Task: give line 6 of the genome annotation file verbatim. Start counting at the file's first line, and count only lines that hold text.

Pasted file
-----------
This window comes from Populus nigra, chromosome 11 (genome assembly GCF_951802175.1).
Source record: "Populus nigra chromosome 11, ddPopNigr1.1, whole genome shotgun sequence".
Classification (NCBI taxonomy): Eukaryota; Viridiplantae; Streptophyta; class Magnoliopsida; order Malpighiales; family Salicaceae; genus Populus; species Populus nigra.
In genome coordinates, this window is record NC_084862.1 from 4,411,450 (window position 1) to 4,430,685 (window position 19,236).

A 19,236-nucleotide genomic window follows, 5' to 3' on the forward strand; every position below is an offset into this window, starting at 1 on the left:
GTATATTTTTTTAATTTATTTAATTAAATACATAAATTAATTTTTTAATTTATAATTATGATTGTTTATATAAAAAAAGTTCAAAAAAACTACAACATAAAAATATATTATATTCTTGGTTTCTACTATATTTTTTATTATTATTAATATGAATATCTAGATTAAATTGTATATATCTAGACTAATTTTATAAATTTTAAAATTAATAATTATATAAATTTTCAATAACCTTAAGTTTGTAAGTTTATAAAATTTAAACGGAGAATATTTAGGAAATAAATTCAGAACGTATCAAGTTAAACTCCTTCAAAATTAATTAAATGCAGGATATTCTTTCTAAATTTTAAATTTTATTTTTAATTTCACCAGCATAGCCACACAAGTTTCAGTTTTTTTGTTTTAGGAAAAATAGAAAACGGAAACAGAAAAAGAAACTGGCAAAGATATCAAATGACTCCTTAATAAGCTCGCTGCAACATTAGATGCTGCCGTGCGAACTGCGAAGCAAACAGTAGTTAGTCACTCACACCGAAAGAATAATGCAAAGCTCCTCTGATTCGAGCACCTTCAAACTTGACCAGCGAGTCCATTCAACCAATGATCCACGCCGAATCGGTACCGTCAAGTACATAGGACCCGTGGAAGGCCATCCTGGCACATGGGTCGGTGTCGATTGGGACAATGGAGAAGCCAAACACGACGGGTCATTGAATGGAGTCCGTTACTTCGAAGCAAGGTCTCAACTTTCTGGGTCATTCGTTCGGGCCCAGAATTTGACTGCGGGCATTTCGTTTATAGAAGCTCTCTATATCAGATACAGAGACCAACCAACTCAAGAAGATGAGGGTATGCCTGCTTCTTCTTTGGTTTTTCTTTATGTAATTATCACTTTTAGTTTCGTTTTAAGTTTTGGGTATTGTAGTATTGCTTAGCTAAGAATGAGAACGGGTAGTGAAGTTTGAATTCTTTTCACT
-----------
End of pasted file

GTATATTTTTTTAATTTATTTAATTAAATACATAAATTAATTTTTTAATTTATAATTATGATTGTTTATATAAAAAAAGTTCAAAAAAACTACAACATAAAAATATATTATATTCTTGGTTTCTACTATATTTTTTATTATTATTAATATGAATATCTAGATTAAATTGTATATATCTAGACTAATTTTATAAATTTTAAAATTAATAATTATATAAATTTTCAATAACCTTAAGTTTGTAAGTTTATAAAATTTAAACGGAGAATATTTAGGAAATAAATTCAGAACGTATCAAGTTAAACTCCTTCAAAATTAATTAAATGCAGGATATTCTTTCTAAATTTTAAATTTTATTTTTAATTTCACCAGCATAGCCACACAAGTTTCAGTTTTTTTGTTTTAGGAAAAATAGAAAACGGAAACAGAAAAAGAAACTGGCAAAGATATCAAATGACTCCTTAATAAGCTCGCTGCAACATTAGATGCTGCCGTGCGAACTGCGAAGCAAACAGTAGTTAGTCACTCACACCGAAAGAATAATGCAAAGCTCCTCTGATTCGAGCACCTTCAAACTTGACCAGCGAGTCCATTCAACCAATGATCCACGCCGAATCGGTACCGTCAAGTACATAGGACCCGTGGAAGGCCATCCTGGCACATGGGTCGGTGTCGATTGGGACAATGGAGAAGCCAAACACGACGGGTCATTGAATGGAGTCCGTTACTTCGAAGCAAGGTCTCAACTTTCTGGGTCATTCGTTCGGGCCCAGAATTTGACTGCGGGCATTTCGTTTATAGAAGCTCTCTATATCAGATACAGAGACCAACCAACTCAAGAAGATGAGGGTATGCCTGCTTCTTCTTTGGTTTTTCTTTATGTAATTATCACTTTTAGTTTCGTTTTAAGTTTTGGGTATTGTAGTATTGCTTAGCTAAGAATGAGAACGGGTAGTGAAGTTTGAATTCTTTTCACT